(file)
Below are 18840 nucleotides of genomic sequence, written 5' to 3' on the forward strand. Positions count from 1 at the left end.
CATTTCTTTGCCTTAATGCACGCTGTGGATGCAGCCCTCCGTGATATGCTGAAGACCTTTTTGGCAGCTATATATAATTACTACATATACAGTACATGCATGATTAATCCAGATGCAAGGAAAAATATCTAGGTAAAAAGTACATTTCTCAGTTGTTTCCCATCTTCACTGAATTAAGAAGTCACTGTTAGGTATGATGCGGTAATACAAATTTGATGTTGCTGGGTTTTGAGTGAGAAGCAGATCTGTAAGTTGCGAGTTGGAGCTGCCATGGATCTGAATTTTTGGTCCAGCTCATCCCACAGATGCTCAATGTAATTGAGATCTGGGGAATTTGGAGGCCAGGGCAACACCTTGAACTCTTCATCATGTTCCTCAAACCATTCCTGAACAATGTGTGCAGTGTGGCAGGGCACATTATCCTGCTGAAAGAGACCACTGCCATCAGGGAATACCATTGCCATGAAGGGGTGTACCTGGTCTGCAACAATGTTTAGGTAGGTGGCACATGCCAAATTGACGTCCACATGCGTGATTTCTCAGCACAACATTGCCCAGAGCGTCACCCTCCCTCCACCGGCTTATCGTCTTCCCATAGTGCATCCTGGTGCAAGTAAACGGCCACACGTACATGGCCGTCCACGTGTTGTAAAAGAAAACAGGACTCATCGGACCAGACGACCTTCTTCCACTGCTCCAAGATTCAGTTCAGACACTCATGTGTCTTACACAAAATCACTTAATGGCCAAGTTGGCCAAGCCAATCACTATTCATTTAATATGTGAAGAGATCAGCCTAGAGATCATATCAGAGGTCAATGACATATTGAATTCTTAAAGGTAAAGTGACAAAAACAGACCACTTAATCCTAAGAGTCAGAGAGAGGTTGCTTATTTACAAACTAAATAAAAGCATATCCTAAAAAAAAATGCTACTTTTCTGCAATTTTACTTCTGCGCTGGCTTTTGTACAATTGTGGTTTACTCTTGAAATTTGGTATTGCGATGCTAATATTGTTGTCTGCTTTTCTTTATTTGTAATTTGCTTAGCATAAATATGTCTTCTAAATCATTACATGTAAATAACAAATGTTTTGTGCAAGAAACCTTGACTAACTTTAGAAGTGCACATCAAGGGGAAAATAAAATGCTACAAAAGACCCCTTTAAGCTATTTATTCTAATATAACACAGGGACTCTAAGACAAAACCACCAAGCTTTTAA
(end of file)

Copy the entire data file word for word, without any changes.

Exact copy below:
Below are 18840 nucleotides of genomic sequence, written 5' to 3' on the forward strand. Positions count from 1 at the left end.
CATTTCTTTGCCTTAATGCACGCTGTGGATGCAGCCCTCCGTGATATGCTGAAGACCTTTTTGGCAGCTATATATAATTACTACATATACAGTACATGCATGATTAATCCAGATGCAAGGAAAAATATCTAGGTAAAAAGTACATTTCTCAGTTGTTTCCCATCTTCACTGAATTAAGAAGTCACTGTTAGGTATGATGCGGTAATACAAATTTGATGTTGCTGGGTTTTGAGTGAGAAGCAGATCTGTAAGTTGCGAGTTGGAGCTGCCATGGATCTGAATTTTTGGTCCAGCTCATCCCACAGATGCTCAATGTAATTGAGATCTGGGGAATTTGGAGGCCAGGGCAACACCTTGAACTCTTCATCATGTTCCTCAAACCATTCCTGAACAATGTGTGCAGTGTGGCAGGGCACATTATCCTGCTGAAAGAGACCACTGCCATCAGGGAATACCATTGCCATGAAGGGGTGTACCTGGTCTGCAACAATGTTTAGGTAGGTGGCACATGCCAAATTGACGTCCACATGCGTGATTTCTCAGCACAACATTGCCCAGAGCGTCACCCTCCCTCCACCGGCTTATCGTCTTCCCATAGTGCATCCTGGTGCAAGTAAACGGCCACACGTACATGGCCGTCCACGTGTTGTAAAAGAAAACAGGACTCATCGGACCAGACGACCTTCTTCCACTGCTCCAAGATTCAGTTCAGACACTCATGTGTCTTACACAAAATCACTTAATGGCCAAGTTGGCCAAGCCAATCACTATTCATTTAATATGTGAAGAGATCAGCCTAGAGATCATATCAGAGGTCAATGACATATTGAATTCTTAAAGGTAAAGTGACAAAAACAGACCACTTAATCCTAAGAGTCAGAGAGAGGTTGCTTATTTACAAACTAAATAAAAGCATATCCTAAAAAAAAATGCTACTTTTCTGCAATTTTACTTCTGCGCTGGCTTTTGTACAATTGTGGTTTACTCTTGAAATTTGGTATTGCGATGCTAATATTGTTGTCTGCTTTTCTTTATTTGTAATTTGCTTAGCATAAATATGTCTTCTAAATCATTACATGTAAATAACAAATGTTTTGTGCAAGAAACCTTGACTAACTTTAGAAGTGCACATCAAGGGGAAAATAAAATGCTACAAAAGACCCCTTTAAGCTATTTATTCTAATATAACACAGGGACTCTAAGACAAAACCACCAAGCTTTTAA